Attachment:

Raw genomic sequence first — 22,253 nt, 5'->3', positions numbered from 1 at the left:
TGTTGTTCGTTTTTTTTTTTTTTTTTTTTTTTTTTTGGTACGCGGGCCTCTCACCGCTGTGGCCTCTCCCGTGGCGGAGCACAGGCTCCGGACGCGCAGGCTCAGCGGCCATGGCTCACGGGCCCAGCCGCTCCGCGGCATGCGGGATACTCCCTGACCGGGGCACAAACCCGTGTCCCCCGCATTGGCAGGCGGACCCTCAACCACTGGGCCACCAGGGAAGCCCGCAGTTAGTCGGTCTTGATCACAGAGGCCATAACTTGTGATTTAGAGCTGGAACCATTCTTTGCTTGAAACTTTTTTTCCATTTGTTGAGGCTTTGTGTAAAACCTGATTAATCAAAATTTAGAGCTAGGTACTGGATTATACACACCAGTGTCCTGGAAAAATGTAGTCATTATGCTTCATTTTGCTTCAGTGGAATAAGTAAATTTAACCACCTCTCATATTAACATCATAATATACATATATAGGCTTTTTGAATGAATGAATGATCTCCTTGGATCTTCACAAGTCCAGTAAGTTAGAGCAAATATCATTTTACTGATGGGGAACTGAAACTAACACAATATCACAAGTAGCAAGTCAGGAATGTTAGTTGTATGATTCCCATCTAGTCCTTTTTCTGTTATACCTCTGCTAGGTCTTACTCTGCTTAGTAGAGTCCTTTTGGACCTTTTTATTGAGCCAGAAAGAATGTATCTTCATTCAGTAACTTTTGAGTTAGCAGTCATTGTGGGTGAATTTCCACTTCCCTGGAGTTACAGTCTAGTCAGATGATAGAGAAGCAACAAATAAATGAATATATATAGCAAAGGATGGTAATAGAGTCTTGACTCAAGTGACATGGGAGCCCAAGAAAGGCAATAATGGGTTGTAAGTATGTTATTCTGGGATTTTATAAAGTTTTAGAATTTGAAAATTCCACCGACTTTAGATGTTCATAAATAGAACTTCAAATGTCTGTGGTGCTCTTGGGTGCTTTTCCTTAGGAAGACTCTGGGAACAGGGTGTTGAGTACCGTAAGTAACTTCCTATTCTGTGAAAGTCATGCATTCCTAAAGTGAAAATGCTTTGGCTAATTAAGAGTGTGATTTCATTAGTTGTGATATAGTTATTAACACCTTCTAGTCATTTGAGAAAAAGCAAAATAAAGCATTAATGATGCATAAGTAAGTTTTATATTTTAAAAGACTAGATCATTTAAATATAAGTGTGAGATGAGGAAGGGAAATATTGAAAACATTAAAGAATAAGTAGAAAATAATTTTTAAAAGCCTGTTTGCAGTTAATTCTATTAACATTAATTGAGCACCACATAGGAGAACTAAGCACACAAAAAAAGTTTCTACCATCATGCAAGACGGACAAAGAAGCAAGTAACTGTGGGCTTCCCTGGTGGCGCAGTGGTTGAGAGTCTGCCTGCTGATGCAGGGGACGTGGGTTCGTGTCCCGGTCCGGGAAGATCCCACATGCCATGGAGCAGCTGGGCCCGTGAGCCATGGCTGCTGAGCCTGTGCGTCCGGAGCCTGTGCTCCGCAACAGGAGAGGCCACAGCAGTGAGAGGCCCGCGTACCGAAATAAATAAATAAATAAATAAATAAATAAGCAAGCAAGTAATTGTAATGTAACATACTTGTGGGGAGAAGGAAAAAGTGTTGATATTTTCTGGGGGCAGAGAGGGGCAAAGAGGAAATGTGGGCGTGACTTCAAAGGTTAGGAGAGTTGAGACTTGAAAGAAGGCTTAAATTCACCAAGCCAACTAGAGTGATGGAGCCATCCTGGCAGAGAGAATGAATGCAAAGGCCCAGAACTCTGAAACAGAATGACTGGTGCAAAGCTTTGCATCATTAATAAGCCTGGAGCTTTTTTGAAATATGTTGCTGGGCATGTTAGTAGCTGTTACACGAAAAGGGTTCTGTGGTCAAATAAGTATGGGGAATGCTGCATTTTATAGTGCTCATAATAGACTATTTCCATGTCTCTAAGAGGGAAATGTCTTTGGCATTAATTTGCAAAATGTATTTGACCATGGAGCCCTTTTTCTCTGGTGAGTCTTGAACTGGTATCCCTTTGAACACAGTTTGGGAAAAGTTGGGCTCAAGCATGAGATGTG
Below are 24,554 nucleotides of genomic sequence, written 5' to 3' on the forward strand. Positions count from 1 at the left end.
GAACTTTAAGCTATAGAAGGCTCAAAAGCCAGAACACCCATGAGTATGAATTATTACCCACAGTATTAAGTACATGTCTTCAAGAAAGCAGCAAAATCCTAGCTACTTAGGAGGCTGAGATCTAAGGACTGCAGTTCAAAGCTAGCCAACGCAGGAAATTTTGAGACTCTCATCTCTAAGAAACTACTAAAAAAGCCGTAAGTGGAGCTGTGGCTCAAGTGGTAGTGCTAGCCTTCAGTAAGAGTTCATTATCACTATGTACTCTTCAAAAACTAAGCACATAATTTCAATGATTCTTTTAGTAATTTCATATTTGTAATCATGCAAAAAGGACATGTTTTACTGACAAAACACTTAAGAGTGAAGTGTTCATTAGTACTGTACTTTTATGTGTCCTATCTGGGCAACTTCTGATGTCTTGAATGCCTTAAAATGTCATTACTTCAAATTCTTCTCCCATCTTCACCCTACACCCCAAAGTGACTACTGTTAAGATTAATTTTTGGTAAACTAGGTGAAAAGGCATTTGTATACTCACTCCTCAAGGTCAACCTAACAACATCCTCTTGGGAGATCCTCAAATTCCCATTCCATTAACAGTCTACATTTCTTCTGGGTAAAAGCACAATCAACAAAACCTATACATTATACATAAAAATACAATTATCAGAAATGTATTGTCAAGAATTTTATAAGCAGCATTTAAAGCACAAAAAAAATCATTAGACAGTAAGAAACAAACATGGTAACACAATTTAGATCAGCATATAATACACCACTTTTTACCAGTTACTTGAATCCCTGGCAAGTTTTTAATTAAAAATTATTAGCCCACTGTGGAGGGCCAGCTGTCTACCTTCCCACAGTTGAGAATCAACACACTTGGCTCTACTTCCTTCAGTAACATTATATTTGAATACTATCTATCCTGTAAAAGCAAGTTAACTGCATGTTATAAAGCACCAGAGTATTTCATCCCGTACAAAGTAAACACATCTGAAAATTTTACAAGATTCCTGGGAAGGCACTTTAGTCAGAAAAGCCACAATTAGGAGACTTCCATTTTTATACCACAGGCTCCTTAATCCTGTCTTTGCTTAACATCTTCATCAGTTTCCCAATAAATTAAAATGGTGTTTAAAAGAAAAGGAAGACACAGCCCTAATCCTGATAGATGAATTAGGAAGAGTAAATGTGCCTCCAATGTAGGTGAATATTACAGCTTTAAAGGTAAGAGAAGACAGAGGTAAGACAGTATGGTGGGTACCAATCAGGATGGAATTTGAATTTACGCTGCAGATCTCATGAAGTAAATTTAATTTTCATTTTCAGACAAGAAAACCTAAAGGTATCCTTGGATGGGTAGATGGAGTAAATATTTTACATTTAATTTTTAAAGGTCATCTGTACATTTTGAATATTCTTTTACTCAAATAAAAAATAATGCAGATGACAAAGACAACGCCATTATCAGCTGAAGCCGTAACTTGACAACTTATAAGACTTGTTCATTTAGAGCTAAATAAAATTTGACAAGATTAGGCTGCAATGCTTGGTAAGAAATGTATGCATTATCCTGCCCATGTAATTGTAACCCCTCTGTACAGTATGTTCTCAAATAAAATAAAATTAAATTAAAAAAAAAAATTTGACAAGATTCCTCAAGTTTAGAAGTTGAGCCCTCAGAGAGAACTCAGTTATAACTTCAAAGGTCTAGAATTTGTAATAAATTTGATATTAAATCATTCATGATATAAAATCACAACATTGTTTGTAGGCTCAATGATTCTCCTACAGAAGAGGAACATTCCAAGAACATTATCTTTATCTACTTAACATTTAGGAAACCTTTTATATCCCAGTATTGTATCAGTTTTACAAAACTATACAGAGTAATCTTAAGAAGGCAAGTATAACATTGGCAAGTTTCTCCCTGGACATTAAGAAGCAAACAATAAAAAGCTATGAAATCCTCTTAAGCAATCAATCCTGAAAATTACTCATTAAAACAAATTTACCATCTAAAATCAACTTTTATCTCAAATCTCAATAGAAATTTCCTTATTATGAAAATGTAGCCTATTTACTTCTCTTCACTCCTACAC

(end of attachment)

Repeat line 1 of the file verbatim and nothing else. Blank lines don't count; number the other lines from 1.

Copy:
Raw genomic sequence first — 22,253 nt, 5'->3', positions numbered from 1 at the left: